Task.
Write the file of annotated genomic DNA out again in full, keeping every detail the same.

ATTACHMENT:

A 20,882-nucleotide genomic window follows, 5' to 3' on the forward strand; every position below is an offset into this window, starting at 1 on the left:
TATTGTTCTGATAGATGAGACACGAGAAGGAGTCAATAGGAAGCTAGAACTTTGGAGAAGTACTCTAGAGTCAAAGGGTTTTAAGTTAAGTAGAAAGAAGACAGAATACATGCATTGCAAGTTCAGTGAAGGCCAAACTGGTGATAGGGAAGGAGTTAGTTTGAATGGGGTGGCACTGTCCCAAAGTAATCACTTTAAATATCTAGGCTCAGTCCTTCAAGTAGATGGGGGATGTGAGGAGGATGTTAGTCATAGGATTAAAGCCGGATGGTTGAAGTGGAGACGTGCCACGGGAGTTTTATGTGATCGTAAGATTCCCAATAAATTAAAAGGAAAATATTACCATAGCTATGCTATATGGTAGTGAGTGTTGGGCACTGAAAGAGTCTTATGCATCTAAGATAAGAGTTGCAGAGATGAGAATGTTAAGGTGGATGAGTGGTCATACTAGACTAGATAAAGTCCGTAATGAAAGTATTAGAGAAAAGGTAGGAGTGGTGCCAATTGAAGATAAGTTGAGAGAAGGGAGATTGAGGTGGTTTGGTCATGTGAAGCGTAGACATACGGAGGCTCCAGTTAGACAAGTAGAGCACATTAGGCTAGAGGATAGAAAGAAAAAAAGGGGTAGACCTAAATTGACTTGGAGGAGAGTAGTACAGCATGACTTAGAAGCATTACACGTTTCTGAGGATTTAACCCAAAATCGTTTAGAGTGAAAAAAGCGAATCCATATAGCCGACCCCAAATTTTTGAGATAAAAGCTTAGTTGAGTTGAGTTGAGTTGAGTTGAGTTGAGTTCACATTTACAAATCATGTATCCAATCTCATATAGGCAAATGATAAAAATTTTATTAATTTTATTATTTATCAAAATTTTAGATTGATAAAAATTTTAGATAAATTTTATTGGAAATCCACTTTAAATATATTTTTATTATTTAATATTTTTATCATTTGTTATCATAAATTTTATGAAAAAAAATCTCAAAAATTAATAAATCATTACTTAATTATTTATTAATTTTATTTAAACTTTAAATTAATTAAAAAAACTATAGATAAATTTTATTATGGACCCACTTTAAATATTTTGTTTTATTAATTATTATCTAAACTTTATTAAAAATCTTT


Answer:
A 20,882-nucleotide genomic window follows, 5' to 3' on the forward strand; every position below is an offset into this window, starting at 1 on the left:
TATTGTTCTGATAGATGAGACACGAGAAGGAGTCAATAGGAAGCTAGAACTTTGGAGAAGTACTCTAGAGTCAAAGGGTTTTAAGTTAAGTAGAAAGAAGACAGAATACATGCATTGCAAGTTCAGTGAAGGCCAAACTGGTGATAGGGAAGGAGTTAGTTTGAATGGGGTGGCACTGTCCCAAAGTAATCACTTTAAATATCTAGGCTCAGTCCTTCAAGTAGATGGGGGATGTGAGGAGGATGTTAGTCATAGGATTAAAGCCGGATGGTTGAAGTGGAGACGTGCCACGGGAGTTTTATGTGATCGTAAGATTCCCAATAAATTAAAAGGAAAATATTACCATAGCTATGCTATATGGTAGTGAGTGTTGGGCACTGAAAGAGTCTTATGCATCTAAGATAAGAGTTGCAGAGATGAGAATGTTAAGGTGGATGAGTGGTCATACTAGACTAGATAAAGTCCGTAATGAAAGTATTAGAGAAAAGGTAGGAGTGGTGCCAATTGAAGATAAGTTGAGAGAAGGGAGATTGAGGTGGTTTGGTCATGTGAAGCGTAGACATACGGAGGCTCCAGTTAGACAAGTAGAGCACATTAGGCTAGAGGATAGAAAGAAAAAAAGGGGTAGACCTAAATTGACTTGGAGGAGAGTAGTACAGCATGACTTAGAAGCATTACACGTTTCTGAGGATTTAACCCAAAATCGTTTAGAGTGAAAAAAGCGAATCCATATAGCCGACCCCAAATTTTTGAGATAAAAGCTTAGTTGAGTTGAGTTGAGTTGAGTTGAGTTGAGTTCACATTTACAAATCATGTATCCAATCTCATATAGGCAAATGATAAAAATTTTATTAATTTTATTATTTATCAAAATTTTAGATTGATAAAAATTTTAGATAAATTTTATTGGAAATCCACTTTAAATATATTTTTATTATTTAATATTTTTATCATTTGTTATCATAAATTTTATGAAAAAAAATCTCAAAAATTAATAAATCATTACTTAATTATTTATTAATTTTATTTAAACTTTAAATTAATTAAAAAAACTATAGATAAATTTTATTATGGACCCACTTTAAATATTTTGTTTTATTAATTATTATCTAAACTTTATTAAAAATCTTT